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  • #41: Fearless (1993) (dir. Peter Weir)

#41: Fearless (1993) (dir. Peter Weir)

never has a movie made me cry like the final ten minutes of this

“Every man is the sum total of his reactions to experience. As your experiences differ and multiply, you become a different man, and hence your perspective changes. This goes on and on. Every reaction is a learning process, every significant experience alters your perspective.” - Hunter S. Thompson

I know you’re already thinking - wait, didn’t I already write about this film? I sure did, back with my 7th entry. But I watched it again; new thoughts emerged. My 7th entry has actually been replaced with another title! I’m cheating a bit but have no “fear.” This is also a great primer for the newbies who have recently signed up!

Grief and trauma often reveal that binaries don’t exist. But what if grief turned you invincible? You aren’t really able to acknowledge shock and trauma but suddenly, you feel as if anything was possible. On one hand, maybe you are no longer human since you don’t experience terror when danger approaches. On the other, you need to escape your true self whenever any inkling of a memory from the trauma comes creeping up. Are you living a lie? Are you avoiding the truth? You still get to feel a rush of adrenaline at the notion of being alive all the while not having to go through life reliving a horrific moment in time.

Peter Weir’s Fearless has never played like a movie for me - it plays like an experience that I understand to a frightening degree. Even when I was taking classes in psychology, I always would refer others to this as being the best portrayal of PTSD that I’ve ever seen. I am watching it for the scenes, the actors, the visuals, the sounds but I am feeling everything I have felt during my own traumatic experience of nearly dying. I of course love and appreciate therapy but few things have come close to me as this film in terms of therapeutic catharsis. It not only confronts what I went through but leads to a true sense of gratitude that I’m still here. Great art can do a lot, and this is a true example of something I think has a kind of power and magic over the viewer, especially if they relate.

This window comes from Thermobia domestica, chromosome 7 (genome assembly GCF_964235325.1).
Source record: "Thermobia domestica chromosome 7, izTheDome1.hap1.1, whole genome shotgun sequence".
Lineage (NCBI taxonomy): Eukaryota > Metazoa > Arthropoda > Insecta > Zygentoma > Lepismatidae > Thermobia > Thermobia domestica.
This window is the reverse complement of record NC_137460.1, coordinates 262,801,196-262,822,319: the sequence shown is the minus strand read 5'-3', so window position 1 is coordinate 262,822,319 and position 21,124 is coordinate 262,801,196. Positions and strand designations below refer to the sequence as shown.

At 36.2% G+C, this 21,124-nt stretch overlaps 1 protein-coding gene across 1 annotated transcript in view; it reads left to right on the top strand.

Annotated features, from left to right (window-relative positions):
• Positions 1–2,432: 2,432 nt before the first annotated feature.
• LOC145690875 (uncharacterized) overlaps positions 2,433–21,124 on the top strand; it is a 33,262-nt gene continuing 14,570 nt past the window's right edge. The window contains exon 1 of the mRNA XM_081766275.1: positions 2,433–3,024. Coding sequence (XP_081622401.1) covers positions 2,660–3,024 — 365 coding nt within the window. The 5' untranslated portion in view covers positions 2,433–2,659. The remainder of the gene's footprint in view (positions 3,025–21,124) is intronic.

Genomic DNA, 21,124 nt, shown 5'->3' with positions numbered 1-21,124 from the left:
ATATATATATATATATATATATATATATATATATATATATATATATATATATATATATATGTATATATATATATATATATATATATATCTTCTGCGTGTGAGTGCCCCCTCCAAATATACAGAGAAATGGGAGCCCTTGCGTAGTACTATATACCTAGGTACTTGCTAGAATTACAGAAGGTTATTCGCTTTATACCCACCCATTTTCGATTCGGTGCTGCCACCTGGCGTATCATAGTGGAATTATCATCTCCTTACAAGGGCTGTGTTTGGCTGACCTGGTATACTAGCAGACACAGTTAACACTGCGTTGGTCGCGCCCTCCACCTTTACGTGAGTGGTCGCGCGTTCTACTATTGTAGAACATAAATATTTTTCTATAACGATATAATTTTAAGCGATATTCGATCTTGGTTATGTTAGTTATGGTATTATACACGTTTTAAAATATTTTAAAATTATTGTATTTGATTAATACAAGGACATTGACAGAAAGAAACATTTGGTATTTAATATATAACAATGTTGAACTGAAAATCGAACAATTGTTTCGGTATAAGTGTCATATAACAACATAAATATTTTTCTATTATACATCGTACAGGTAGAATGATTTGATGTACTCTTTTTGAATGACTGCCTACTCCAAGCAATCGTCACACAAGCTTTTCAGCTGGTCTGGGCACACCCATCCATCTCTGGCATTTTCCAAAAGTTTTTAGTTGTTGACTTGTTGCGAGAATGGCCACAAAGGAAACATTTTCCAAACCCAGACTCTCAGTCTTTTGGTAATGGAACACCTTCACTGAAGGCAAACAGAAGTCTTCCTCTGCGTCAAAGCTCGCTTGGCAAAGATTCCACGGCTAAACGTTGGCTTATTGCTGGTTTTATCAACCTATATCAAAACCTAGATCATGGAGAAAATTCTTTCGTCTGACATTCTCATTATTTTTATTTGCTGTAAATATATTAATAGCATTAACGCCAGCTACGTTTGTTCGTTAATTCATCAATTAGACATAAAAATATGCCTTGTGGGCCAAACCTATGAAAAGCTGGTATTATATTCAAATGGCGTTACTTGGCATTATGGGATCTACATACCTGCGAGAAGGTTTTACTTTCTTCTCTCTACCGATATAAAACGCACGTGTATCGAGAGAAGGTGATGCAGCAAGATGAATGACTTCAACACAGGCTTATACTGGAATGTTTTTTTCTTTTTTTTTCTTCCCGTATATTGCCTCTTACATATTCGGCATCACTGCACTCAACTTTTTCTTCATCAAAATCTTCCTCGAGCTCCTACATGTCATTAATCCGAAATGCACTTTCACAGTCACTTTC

As we begin, Fearless feels like a horror movie probably because what has just happened is horrifying: a plane crash. In medium-long shots of a cornfield framing stalks in the middle plane that obscure the background, a disheveled man appears, shrouded by smoke, holding the hand of a young boy and cradling a baby with his free hand. As the man walks through the field, others appear behind him as if dropping fully formed from the stalks, milling about in bewilderment until the camera tracks with them to reveal the wreckage of the downed plane. 

The man does not bat an eye, and we learn through his blunt dialogue that the kids he's holding are not his own. He hands them off to responsible parties, takes one last look around, heads over to a cabbie and asks to be driven to a motel so he can shower. He needs to wash his entire body and reconnect to cleanliness. “You’re not dead,” he says to himself in the bathroom mirror. Much later in the film, he will proclaim out loud to his wife that he’s in fact, “alive.”

The next thing Max does is travel by car, playing music, letting the wind hit his face and even stopping by the side of the road to feel pebbles of rocks in his hand. He pays a visit to his past meeting with an ex-girlfriend Alison, with whom he was together as a teenager. To see her, Max travels quite a long distance as lives in Los Angeles, far away from Bakersfield, where the plane fell. Max’s behavior involves a multitude of different odd patterns. First of all, the visit is unreasonable and impulsive. Secondly, the way the main protagonist acts, talks, and his facial expressions show that he is very distant from reality. In reality too, he is supposed to be allergic to strawberries, but he eats them at a diner with no reaction.